It’s official – Robinson Park in Masterton now has its own angel.

Elaine Hurndell’s larger-than-life statue ‘Grace’ has been given the green light to return by Masterton District Council  (MDC).

It will be placed permanently in the public park, which sits adjacent to Farriers Bar and Eatery, between northern Queen St and Chapel St.

Ms Hurndell, an eccentric Masterton hairdresser and headstone-maker, spent $15,000 creating Grace in an effort to raise awareness about suicide and bullying.

In a passionate presentation to councillors at yesterday’s meeting, she vowed to be responsible for the statue’s maintenance and upkeep “until the day I die”.

“I’ve got the molds – if someone breaks her damn arm off, I will stick it back on.”

Brent Goodwin was the sole councillor to go against officers’ recommendations that the council accept the gift of the statue and agree to have it placed in Robinson Park.

Mr Goodwin said he did not see “any artistic merit in the statue” and did not think it was “appropriate” for it to be placed in a public space.

However, councillor Deborah Davidson did not miss a beat to raise her hand and move that MDC support the recommendation, which was seconded by Councillor Bex Johnson.

Councillor Gary Caffell said the “peaceful” Churchill Park in Solway was a better venue for Grace, but Jonathan Hooker disputed this saying the statue would “stick out like a sore thumb” there.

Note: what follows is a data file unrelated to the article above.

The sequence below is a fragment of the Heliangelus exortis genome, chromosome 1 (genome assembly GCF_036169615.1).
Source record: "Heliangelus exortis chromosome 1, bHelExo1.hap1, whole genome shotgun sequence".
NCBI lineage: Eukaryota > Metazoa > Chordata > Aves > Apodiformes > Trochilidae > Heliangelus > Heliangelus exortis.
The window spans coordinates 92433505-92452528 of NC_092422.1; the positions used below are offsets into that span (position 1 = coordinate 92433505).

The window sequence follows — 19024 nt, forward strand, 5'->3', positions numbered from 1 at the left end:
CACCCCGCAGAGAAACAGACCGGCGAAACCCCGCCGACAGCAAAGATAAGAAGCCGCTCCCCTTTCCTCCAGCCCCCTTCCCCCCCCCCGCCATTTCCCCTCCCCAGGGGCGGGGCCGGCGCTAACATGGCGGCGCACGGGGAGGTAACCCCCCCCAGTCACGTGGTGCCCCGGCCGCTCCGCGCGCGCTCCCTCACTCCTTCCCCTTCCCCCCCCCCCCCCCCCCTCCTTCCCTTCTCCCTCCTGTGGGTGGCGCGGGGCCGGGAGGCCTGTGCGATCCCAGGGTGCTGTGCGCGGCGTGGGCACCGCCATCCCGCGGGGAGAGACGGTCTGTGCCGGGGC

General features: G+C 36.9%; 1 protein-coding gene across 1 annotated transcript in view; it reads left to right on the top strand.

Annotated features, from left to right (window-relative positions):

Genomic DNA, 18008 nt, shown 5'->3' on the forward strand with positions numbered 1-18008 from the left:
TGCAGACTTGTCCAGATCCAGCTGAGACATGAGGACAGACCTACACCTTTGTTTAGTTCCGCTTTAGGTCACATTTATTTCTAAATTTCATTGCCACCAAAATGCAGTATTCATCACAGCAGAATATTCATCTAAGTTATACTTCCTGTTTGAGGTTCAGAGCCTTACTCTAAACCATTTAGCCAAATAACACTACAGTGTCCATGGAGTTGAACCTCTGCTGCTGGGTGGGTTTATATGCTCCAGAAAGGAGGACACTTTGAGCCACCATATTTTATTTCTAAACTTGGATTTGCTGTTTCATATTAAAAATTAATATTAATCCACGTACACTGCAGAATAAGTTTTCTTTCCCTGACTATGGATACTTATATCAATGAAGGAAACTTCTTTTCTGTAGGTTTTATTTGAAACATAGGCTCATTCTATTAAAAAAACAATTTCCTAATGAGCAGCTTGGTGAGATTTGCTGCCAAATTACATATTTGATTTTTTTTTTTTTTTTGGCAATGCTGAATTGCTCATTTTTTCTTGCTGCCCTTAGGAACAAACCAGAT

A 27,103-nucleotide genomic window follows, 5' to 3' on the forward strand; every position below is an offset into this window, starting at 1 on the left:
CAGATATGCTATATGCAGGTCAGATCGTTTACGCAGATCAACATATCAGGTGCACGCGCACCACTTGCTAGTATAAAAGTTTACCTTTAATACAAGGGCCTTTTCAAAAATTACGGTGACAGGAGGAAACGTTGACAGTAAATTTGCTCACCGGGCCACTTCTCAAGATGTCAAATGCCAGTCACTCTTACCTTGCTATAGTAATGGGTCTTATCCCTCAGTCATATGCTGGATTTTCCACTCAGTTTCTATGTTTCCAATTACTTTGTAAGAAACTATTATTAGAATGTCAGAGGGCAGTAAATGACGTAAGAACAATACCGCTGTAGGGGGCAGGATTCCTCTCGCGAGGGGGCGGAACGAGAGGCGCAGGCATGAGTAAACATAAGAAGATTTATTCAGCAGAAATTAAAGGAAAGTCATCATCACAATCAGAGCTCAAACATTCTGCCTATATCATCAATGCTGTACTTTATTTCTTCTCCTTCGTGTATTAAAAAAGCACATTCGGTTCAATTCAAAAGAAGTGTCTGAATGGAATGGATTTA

Mr Hooker said the privacy that Robinson Park offered made it an ideal spot.

Deputy Mayor Graham McClymont remained quiet throughout the discussion, despite him being responsible for Grace’s surprise month-long appearance at the park earlier this year, a move which was not run past the council.

Ms Hurndell said following the trial period, it was evident the town was “really hurting”.

Grace was a place where people could lean on, and support, each other, she said.

“We have forgotten how to do that.

“These are kids that are being bullied — they feel like they’re on their own.

“What’s mum going to do about it?

“She can take that child by the hand and lead them down to Grace.”

While Masterton was officially the “Most Beautiful City” in New Zealand, Wairarapa had one of the highest suicide rates, she said.

“Grace stands for peace, honesty and love.”

“Let’s teach those skills [to our young people] so instead of feeling like losers they feel like creators.”

Ms Hurndell said working parents after a bad day could visit the statue to de-stress and regroup so they arrived home in a positive frame of mind.

Masterton Mayor Lyn Patterson said she visited Grace on Christmas Eve.

“The people that were there really appreciated being able to sit and talk and light a candle — it was quite a moving experience.”

Te Awhina Community House co-ordinatior Donna Gray also spoke at the meeting, telling councillors she loved what Grace stood for.

“I believe this is what our town really needs.”

Educator Pania Smith said in her submission that Grace was the inspiration behind a book she was writing for young ones, which would offer strategies to enable them to cope with bullying.